Gwyneth Paltrow, Chris Martin “Consciously Uncouple”By: Ann Casano - March 26, 2014
By now most of us have heard the news that after ten years of marriage Gwyneth Paltrow and Chris Martin are heading towards a separation. The announcement shouldn’t come as a total surprise, as there have been numerous rumors over the past couple years that Paltrow was not being true to the Coldplay frontman.
Paltrow let her fans and the world know via her website Goop that the couple was planning to split. She titled her announcement “Conscious Uncoupling.”
It is with hearts full of sadness that we have decided to separate. We have been working hard for well over a year, some of it together, some of it separated, to see what might have been possible between us, and we have come to the conclusion that while we love each other very much we will remain separate. We are, however, and always will be a family, and in many ways we are closer than we have ever been. We are parents first and foremost, to two incredibly wonderful children and we ask for their and our space and privacy to be respected at this difficult time. We have always conducted our relationship privately, and we hope that as we consciously uncouple and coparent, we will be able to continue in the same manner.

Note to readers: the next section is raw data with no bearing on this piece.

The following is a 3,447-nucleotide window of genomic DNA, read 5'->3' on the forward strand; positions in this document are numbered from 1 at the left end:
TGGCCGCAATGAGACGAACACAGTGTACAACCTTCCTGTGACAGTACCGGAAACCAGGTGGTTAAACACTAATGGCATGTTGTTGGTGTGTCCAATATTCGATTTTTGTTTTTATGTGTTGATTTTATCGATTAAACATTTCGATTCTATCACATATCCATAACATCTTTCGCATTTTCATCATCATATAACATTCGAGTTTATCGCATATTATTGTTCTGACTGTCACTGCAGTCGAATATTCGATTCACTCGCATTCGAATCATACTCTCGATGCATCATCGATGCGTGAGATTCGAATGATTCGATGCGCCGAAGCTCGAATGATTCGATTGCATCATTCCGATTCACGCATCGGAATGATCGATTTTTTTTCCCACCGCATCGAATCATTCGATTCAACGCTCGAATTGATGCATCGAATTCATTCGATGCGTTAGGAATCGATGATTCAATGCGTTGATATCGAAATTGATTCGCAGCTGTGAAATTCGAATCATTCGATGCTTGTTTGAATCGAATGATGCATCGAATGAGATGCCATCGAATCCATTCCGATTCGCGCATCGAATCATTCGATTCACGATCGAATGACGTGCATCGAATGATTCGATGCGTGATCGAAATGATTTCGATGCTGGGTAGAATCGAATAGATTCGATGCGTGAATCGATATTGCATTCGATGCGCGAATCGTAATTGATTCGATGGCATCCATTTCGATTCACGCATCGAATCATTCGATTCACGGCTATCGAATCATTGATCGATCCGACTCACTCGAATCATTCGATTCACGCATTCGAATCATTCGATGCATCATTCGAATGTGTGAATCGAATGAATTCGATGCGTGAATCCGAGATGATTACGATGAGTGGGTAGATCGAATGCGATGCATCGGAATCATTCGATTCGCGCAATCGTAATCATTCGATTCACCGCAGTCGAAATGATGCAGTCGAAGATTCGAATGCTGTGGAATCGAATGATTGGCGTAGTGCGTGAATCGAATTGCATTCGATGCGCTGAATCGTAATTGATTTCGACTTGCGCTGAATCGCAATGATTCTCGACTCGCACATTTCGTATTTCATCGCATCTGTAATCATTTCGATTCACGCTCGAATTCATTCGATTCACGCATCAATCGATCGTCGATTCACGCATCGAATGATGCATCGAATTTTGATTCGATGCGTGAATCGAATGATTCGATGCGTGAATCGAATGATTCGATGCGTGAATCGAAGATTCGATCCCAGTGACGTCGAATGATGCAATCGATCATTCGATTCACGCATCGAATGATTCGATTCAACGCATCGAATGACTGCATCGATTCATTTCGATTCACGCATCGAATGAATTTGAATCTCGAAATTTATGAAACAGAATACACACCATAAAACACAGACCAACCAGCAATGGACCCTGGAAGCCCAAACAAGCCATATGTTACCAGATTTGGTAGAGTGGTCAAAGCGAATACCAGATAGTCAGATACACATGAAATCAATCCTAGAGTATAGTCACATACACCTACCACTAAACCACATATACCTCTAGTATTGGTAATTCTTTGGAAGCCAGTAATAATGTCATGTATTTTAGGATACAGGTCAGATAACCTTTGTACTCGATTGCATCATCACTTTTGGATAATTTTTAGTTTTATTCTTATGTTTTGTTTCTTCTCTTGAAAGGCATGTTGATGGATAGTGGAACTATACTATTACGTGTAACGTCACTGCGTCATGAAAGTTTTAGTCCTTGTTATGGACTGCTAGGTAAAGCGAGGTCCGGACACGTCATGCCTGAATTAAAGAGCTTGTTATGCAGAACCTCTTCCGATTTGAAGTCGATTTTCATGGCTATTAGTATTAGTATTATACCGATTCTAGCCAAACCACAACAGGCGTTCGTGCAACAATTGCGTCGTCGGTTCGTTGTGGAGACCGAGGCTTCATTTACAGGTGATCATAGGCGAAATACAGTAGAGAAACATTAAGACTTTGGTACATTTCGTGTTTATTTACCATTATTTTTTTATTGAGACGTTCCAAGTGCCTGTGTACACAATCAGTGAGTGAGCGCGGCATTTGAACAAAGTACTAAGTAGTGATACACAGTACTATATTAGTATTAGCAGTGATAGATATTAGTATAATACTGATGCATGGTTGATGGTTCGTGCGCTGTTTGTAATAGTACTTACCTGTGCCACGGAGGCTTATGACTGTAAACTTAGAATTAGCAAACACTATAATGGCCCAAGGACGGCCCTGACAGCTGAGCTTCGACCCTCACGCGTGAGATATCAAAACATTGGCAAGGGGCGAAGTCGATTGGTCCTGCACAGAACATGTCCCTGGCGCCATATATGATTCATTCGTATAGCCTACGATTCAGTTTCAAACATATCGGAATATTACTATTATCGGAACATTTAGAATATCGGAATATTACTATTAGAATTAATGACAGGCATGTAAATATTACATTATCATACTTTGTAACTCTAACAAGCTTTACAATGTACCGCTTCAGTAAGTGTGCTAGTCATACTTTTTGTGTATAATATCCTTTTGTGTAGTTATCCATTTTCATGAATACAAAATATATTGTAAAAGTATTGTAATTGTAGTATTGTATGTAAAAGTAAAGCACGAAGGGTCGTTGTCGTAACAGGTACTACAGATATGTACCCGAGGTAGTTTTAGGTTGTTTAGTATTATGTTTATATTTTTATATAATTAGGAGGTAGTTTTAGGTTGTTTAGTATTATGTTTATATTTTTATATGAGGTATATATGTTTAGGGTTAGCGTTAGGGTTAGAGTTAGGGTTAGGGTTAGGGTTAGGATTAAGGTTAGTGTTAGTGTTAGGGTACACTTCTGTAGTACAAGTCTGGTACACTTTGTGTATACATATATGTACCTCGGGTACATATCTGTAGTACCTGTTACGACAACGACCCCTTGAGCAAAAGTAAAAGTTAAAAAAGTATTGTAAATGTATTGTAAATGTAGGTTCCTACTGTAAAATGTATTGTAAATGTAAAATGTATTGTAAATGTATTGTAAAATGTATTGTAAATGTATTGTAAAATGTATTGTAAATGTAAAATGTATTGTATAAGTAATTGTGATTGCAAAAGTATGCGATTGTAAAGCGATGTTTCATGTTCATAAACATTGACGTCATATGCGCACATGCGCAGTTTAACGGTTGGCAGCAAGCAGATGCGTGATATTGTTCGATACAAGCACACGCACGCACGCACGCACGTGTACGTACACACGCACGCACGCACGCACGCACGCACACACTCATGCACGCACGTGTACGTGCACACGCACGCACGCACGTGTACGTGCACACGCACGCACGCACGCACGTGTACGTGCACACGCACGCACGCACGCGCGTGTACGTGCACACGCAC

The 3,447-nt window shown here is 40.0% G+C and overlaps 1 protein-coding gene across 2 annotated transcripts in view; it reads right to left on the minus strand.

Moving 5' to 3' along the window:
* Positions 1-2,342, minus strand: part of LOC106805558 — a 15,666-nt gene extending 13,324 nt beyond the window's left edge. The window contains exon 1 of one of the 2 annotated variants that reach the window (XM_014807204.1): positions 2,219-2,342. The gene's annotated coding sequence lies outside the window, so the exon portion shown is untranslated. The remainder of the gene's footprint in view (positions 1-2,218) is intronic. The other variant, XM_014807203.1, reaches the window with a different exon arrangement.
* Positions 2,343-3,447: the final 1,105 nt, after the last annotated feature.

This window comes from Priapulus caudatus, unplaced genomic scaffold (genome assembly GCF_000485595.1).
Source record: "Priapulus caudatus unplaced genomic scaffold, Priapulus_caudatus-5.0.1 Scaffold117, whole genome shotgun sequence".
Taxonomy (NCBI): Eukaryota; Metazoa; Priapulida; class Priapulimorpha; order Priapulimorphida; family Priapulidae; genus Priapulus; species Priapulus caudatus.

So what exactly is “conscious uncoupling?” A fancy way to say divorce? A Hollywood style trial separation? Dr. Habib Sadeghi, a new age Psychologist, lays out some of the theory behind “conscious uncoupling.” First, it’s about “changing the concept of divorce.” Divorce doesn’t have to mean that you’re a failure or that your marriage was a failure. Sadeghi wrote, “A conscious uncoupling is the ability to understand that every irritation and argument was a signal to look inside ourselves and identify a negative internal object that needed healing.”
Sadeghi also believes that humans aren’t meant to stay together forever. “We’re living three lifetimes compared to early humans, perhaps we need to redefine the construct. Social research suggests that because we’re living so long, most people will have two or three significant long-term relationships in their lifetime. Our biology and psychology aren’t set up to be with one person for four, five, or six decades.”
Call Paltrow and Martin’s separation what you will: divorce, unconscious coupling, a break. It sounds like the result will still be exactly the same.
Image via YouTube Sceenshot